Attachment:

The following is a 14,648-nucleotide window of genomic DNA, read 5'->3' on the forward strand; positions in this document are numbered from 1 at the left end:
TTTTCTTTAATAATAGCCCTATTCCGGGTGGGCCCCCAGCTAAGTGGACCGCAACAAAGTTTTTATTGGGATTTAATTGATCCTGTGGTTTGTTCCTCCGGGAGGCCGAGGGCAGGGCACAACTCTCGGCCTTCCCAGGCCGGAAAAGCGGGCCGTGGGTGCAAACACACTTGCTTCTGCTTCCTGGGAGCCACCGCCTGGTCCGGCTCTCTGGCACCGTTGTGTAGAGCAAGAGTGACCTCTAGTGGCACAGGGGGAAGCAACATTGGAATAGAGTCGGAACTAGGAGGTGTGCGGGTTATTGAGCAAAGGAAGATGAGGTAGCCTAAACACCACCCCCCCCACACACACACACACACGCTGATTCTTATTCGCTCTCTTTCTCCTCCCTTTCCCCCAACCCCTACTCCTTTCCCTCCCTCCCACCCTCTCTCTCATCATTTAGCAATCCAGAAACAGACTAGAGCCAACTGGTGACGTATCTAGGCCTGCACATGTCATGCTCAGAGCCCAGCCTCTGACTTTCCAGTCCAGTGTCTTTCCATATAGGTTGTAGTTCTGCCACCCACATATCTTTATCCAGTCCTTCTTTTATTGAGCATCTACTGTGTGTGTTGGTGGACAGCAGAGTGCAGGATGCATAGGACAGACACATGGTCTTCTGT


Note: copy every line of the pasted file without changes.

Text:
The following is a 14,648-nucleotide window of genomic DNA, read 5'->3' on the forward strand; positions in this document are numbered from 1 at the left end:
TTTTCTTTAATAATAGCCCTATTCCGGGTGGGCCCCCAGCTAAGTGGACCGCAACAAAGTTTTTATTGGGATTTAATTGATCCTGTGGTTTGTTCCTCCGGGAGGCCGAGGGCAGGGCACAACTCTCGGCCTTCCCAGGCCGGAAAAGCGGGCCGTGGGTGCAAACACACTTGCTTCTGCTTCCTGGGAGCCACCGCCTGGTCCGGCTCTCTGGCACCGTTGTGTAGAGCAAGAGTGACCTCTAGTGGCACAGGGGGAAGCAACATTGGAATAGAGTCGGAACTAGGAGGTGTGCGGGTTATTGAGCAAAGGAAGATGAGGTAGCCTAAACACCACCCCCCCCACACACACACACACACGCTGATTCTTATTCGCTCTCTTTCTCCTCCCTTTCCCCCAACCCCTACTCCTTTCCCTCCCTCCCACCCTCTCTCTCATCATTTAGCAATCCAGAAACAGACTAGAGCCAACTGGTGACGTATCTAGGCCTGCACATGTCATGCTCAGAGCCCAGCCTCTGACTTTCCAGTCCAGTGTCTTTCCATATAGGTTGTAGTTCTGCCACCCACATATCTTTATCCAGTCCTTCTTTTATTGAGCATCTACTGTGTGTGTTGGTGGACAGCAGAGTGCAGGATGCATAGGACAGACACATGGTCTTCTGT